Before you can become CIMA certified, you must have at least 3 years of work experience in financial services. Plus, you also need to possess a satisfactory ethical record as determined by the Investments and Wealth Institute (IWI). Once you’ve met both prerequisites, you’ll be able to take the CIMA certification examination. The test is 140 questions long, and you’ll have 5 hours to complete it— You’ll be certified as soon as you pass.

CIMA Careers and Salaries

Typically, someone with a CIMA certification can expect to make around $95,000 a year in a consulting position. If you stick with it long enough, you can even make as much as $114K— but positions like these are rare. Either way, this is a good career to get into if you want to make a great living as a financial professional.

The job outlook is also very promising. Investment firms will always need the skill set that a CIMA brings to the table, which means you’ll be an appealing candidate for a ton of financial analysis and financial management positions. Just look at the AICPA’s CIMA job board to see for yourself!

Best CIMA Prep Course: Analyst Prep

Analyst Prep’s course catalog is expansive, encompassing a comprehensive review course for the challenging CFP exam. The quality mirrors their CFA course offerings, but the CFP course adds an edge by providing an ongoing estimate of your potential exam score. As you progress through the material, this score refines, guiding you to the optimal moment when you’re primed to take the exam and succeed!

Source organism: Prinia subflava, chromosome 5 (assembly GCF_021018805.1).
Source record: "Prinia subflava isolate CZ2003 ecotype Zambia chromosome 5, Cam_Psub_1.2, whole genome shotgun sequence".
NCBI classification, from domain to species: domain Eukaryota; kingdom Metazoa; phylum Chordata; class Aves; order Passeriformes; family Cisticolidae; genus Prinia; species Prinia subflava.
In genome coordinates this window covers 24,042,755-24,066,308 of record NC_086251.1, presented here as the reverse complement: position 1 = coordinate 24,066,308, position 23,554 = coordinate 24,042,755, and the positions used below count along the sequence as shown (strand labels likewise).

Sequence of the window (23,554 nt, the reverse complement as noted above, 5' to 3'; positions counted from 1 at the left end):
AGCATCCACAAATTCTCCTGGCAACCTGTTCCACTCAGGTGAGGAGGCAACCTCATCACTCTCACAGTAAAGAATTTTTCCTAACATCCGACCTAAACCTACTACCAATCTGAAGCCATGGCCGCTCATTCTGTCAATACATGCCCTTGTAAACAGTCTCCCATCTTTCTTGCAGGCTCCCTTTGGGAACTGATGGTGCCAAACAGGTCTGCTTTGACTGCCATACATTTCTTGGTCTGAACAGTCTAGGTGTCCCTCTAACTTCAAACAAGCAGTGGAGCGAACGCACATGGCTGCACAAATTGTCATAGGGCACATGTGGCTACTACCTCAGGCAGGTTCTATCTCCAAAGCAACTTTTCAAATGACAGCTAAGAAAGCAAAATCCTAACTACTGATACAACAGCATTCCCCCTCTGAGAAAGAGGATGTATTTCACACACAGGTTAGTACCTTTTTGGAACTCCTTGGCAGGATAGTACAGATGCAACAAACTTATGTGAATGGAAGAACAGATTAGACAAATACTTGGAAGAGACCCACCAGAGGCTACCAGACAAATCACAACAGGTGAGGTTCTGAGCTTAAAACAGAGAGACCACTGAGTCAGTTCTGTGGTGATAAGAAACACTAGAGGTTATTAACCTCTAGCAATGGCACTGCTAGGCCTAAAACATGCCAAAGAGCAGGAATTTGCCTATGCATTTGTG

#4 Certified Financial Planner (CFP)

Becoming a Certified Financial Planner means you’ve been formally recognized as an expert in the areas of financial planning, taxes, insurance, estate planning, and retirement. 

But most importantly, certified financial planners have a fiduciary duty; every decision they make must have their client’s best interests in mind. This duty makes them much more reliable in the eyes of their employers— which naturally increases their demand in the job market!

CFP Education Requirements

The process to become a CFP is more difficult than almost any other certification. To start with, you must have both a bachelor’s degree and three years of full-time personal financial work experience. After meeting those requirements, you’ll be required to complete a specific list of financial planning courses. 

Next, you’ll need to meet the CFP Board’s strict ethics guidelines and pass a background check. Only after doing all of that can you attempt the CFP exam and become certified upon passing.

CFP Careers and Salaries

The good news is that all the hard work in becoming a CFP will pay dividends— just like a well-managed portfolio.